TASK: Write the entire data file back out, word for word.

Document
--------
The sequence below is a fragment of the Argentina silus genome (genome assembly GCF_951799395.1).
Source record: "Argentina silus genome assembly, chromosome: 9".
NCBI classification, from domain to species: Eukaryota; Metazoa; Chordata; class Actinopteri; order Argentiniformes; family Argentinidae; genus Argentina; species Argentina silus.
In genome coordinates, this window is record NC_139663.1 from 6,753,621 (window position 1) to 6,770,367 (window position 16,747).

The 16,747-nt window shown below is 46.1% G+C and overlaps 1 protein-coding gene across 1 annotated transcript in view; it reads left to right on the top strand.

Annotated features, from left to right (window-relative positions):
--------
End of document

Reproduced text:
The sequence below is a fragment of the Argentina silus genome (genome assembly GCF_951799395.1).
Source record: "Argentina silus genome assembly, chromosome: 9".
NCBI classification, from domain to species: Eukaryota; Metazoa; Chordata; class Actinopteri; order Argentiniformes; family Argentinidae; genus Argentina; species Argentina silus.
In genome coordinates, this window is record NC_139663.1 from 6,753,621 (window position 1) to 6,770,367 (window position 16,747).

The 16,747-nt window shown below is 46.1% G+C and overlaps 1 protein-coding gene across 1 annotated transcript in view; it reads left to right on the top strand.

Annotated features, from left to right (window-relative positions):